In the study, a concentration of benzo (a) pyrene — a carcinogenic chemical – in Hamilton exceeded the Ontario air quality guidelines.
The research, led by the City of Hamilton and funded by Health Canada, has been underway for nearly two years.
In that time, more than 60 air monitors have been attached to street poles in every ward to track air quality. A public town hall took place on Tuesday night to discuss the results.
Of note, benzo (a)pyrene, a chemical created when certain substances are not burned completely, was found across the city – not solely in areas near steel mills that commonly emit the cancer-linked chemicals.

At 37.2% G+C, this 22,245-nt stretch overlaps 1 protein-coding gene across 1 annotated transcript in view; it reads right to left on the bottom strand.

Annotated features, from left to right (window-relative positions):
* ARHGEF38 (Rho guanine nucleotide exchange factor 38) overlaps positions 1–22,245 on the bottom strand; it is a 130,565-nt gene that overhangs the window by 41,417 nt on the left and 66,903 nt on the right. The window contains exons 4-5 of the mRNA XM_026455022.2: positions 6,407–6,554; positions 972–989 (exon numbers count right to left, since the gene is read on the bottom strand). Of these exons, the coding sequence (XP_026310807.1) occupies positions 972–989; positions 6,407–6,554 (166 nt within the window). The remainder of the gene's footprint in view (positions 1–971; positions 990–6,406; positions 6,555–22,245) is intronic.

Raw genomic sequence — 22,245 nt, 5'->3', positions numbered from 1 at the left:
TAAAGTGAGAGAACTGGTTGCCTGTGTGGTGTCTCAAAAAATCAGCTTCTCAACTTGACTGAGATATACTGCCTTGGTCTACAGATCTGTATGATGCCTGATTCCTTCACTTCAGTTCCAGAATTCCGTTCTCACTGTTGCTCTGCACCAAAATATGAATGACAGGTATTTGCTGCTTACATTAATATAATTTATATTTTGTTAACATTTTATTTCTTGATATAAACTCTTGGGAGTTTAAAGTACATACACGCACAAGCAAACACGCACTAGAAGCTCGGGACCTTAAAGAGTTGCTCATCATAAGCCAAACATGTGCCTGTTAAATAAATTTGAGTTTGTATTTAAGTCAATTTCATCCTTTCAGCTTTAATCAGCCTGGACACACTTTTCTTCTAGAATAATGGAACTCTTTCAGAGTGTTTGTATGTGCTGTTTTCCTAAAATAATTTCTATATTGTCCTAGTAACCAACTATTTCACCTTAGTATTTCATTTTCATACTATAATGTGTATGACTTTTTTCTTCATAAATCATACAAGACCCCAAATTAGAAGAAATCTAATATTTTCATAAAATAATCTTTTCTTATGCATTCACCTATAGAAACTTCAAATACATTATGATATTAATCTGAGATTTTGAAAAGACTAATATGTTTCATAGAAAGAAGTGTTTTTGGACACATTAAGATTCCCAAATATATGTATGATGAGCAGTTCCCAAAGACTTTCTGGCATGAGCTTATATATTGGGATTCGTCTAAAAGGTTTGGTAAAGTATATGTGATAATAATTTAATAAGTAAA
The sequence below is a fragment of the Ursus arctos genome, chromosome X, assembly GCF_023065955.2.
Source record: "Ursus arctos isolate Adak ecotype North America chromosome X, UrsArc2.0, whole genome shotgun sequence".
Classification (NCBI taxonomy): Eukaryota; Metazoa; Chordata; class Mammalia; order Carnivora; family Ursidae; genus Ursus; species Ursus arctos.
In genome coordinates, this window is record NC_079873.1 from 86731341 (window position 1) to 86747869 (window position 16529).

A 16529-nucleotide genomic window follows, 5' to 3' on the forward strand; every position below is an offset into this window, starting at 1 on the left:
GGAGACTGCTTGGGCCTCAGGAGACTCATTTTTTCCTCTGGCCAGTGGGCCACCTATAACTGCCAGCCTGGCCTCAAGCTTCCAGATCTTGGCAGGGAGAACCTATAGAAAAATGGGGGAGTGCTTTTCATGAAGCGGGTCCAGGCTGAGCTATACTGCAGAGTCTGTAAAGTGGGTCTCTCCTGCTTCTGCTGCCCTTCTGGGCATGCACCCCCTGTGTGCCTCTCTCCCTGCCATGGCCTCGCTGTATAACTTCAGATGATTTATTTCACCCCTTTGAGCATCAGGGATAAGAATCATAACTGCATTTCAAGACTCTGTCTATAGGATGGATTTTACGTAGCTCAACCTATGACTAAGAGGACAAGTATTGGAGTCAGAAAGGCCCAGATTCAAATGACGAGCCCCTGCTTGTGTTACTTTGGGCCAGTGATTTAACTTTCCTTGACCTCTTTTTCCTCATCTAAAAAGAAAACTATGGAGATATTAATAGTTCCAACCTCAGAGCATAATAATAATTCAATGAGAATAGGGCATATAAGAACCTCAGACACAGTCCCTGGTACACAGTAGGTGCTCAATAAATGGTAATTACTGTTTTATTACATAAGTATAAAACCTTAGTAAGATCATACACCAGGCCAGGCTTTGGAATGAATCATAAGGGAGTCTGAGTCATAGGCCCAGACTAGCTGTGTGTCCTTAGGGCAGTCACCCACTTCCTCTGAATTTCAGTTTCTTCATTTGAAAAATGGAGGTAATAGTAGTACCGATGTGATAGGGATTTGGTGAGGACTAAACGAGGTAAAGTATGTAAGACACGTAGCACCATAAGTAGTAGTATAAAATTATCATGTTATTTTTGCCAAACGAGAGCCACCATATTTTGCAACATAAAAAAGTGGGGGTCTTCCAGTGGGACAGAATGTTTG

Occupational exposures to the carcinogen have been associated with a series of cancers, including lung and bladder, according to the National Library of Medicine.
“It’s actually more ubiquitous across the entire city than we expected,” Matthew Adams, a University of Toronto associate professor and air-quality expert co-ordinating the study, said.
Hamilton’s steelmakers – ArcelorMittal Dofasco and Stelco – are among the top benzo (a)pyrene emitters in the country.